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The Leavenworth Times - Leavenworth, KS
  • Down Home: Unfortunately, the flu bug made me do it

  • I may have jinxed myself thinking I was smarter than the flu bug. After patting myself on the back for not getting sick, I ended up having coughing fits, laryngitis and cold feet.
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  • I may have jinxed myself thinking I was smarter than the flu bug. After patting myself on the back for not getting sick, I ended up having coughing fits, laryngitis and cold feet.
    The faster the medical world advances in fixing body functions that go haywire, the more pills are produced, promising to fix any and all ailments. Medicines are available for every symptom imaginable, and when you've been bitten by the flu bug, it's hard to resist rows of pills and syrups that guarantee to provide relief. Colds, sore throats and the stomach flu really don't care what pills you pop, they will make themselves at home, until they run their course.
    As much as I try to avoid medicines, I'm just as neurotic about home remedies. If it worked for my parents and grandparents, I figure it should work for me. I even went so far as to experiment on my kids when they were young enough to believe my quirky treatments would make them feel better. I'm not sure if they really did work or they just said they felt better so they wouldn't have to drink odd concoctions or to avoid the mini karate chops I'd perform on their stomachs when they had a bellyache.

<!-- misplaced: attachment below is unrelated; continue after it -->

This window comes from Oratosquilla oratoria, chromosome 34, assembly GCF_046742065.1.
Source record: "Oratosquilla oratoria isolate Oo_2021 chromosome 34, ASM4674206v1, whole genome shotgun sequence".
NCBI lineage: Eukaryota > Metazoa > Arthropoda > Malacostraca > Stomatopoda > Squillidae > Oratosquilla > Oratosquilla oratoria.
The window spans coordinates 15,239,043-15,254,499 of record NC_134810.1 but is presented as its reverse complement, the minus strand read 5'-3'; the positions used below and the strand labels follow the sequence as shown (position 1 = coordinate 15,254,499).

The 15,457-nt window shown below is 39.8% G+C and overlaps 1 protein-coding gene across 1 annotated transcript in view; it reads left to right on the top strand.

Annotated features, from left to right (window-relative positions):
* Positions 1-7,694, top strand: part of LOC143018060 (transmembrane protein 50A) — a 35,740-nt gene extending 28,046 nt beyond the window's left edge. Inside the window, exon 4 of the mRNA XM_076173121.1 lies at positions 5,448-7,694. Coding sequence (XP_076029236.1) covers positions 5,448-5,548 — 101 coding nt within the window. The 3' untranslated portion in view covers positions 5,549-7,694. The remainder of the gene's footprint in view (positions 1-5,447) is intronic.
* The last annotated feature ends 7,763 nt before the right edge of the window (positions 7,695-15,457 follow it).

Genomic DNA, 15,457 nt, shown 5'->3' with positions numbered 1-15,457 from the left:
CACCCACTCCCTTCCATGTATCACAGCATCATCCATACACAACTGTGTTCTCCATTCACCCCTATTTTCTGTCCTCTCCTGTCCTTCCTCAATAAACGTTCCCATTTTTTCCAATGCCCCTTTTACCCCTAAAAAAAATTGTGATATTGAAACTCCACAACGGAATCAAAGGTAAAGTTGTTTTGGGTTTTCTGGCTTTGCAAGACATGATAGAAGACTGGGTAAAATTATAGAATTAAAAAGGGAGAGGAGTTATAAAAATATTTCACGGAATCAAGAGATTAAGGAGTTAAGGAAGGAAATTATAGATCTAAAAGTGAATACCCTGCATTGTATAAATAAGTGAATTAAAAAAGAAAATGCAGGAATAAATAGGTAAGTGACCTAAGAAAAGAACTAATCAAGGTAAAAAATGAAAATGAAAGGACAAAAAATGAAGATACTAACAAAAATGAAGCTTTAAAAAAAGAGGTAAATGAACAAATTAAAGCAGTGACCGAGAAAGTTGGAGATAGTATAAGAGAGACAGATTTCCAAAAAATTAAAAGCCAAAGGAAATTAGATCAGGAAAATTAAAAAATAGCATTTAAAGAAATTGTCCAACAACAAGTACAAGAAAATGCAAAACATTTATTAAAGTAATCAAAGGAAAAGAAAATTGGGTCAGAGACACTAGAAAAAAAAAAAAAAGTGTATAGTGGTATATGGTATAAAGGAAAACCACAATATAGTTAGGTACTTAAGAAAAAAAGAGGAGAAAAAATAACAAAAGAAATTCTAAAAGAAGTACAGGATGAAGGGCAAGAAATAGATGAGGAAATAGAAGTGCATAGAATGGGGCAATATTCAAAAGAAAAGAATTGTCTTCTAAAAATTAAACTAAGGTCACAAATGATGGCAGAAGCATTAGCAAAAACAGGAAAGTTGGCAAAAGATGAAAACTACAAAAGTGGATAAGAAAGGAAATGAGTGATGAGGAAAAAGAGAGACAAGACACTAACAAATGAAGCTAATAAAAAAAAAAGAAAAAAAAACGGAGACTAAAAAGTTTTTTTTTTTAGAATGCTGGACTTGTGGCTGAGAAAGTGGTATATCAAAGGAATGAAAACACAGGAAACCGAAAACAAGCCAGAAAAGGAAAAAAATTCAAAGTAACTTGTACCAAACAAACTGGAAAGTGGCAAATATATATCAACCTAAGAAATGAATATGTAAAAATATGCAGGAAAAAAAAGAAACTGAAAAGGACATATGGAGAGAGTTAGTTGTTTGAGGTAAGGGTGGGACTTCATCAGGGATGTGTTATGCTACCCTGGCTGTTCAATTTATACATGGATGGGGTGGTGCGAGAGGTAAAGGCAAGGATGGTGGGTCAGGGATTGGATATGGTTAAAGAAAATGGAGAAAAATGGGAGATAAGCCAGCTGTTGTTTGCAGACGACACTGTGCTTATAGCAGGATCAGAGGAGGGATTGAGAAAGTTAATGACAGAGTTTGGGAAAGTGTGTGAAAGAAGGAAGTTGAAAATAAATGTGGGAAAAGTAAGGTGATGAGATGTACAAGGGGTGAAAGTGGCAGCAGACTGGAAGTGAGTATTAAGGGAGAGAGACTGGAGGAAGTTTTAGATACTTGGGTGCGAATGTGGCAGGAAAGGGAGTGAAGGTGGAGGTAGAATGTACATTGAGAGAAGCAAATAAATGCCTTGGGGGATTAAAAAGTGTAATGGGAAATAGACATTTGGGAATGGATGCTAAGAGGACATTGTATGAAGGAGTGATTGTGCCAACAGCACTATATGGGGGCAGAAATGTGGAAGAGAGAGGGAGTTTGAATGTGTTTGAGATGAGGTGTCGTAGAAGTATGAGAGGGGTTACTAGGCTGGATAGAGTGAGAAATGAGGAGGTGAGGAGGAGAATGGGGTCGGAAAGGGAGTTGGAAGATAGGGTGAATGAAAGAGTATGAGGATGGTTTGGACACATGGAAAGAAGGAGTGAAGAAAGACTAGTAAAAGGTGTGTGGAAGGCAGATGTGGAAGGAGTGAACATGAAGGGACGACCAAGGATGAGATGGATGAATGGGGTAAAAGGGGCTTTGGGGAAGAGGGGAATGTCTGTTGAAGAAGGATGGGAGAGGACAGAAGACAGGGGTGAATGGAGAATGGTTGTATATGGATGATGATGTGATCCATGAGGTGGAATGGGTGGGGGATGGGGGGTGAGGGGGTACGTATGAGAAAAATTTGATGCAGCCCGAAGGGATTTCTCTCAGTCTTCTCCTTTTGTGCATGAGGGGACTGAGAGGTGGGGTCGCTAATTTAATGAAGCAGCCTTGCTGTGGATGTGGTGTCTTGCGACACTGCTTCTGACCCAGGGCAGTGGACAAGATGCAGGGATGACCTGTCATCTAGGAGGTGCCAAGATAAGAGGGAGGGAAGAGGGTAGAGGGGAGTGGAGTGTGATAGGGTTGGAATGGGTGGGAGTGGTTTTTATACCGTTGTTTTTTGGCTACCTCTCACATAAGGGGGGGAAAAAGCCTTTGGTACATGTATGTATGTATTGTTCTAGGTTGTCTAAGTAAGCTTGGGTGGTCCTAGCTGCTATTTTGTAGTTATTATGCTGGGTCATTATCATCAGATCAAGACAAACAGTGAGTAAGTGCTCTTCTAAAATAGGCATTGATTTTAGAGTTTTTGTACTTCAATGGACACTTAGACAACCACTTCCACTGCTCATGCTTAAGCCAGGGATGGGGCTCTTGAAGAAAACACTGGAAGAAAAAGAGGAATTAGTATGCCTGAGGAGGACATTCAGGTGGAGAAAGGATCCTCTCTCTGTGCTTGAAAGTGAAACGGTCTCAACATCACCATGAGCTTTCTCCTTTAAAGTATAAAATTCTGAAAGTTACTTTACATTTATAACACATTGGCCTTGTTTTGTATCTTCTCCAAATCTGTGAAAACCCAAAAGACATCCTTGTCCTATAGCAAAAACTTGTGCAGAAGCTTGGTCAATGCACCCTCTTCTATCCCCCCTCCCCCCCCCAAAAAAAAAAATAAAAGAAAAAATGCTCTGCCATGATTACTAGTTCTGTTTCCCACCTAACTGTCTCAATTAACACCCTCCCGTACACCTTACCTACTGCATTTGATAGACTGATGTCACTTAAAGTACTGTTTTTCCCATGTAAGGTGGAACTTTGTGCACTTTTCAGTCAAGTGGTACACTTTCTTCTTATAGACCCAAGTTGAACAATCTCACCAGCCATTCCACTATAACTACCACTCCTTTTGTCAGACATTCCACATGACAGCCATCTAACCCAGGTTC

Hiccups were cured with a teaspoon of peanut butter and headaches were forgotten with a quick slap to the middle of the forehead. As a single mom, I didn't just come up with these "cures" on my own, relying on books to give me solutions that didn't come with a price tag seemed like the right thing to do at the time.
    All kinds of home remedies are now just a few clicks away, thanks to the internet. When I started coughing I knew something had to be done quickly since I'm scheduled to babysit one of the grandsons this weekend. With no time to waste, I decided to try another home remedy.
    This particular old time remedy, which now has a fancy name of hydrotherapy, helps pull congestion out of the chest and nose by forcing increased circulation down to the feet, when going to bed with wet socks. After taking a hot shower I soaked white cotton socks in cold water, wrung them out, put them on and then covered those with dry wool socks.
    Having coughed all day I was convinced sleep wasn't going to be an option and figured if the wet socks kept me awake it really wouldn't matter much since there was a battle going on in my chest. The cold socks were a bit of a shock – but even more shocking - I didn't cough all night.
    For three nights I've slept with wet socks, which were completely dry in the morning. The congestion is gone, although something may have backfired, since now I've lost my voice.
    Page 2 of 2 - The boyfriend's not complaining he can't hear anything I'm saying. In fact, he suggested I wear wet socks every night.
    Sandy Turner lives in the Kansas City area and writes this column for GateHouse Media.

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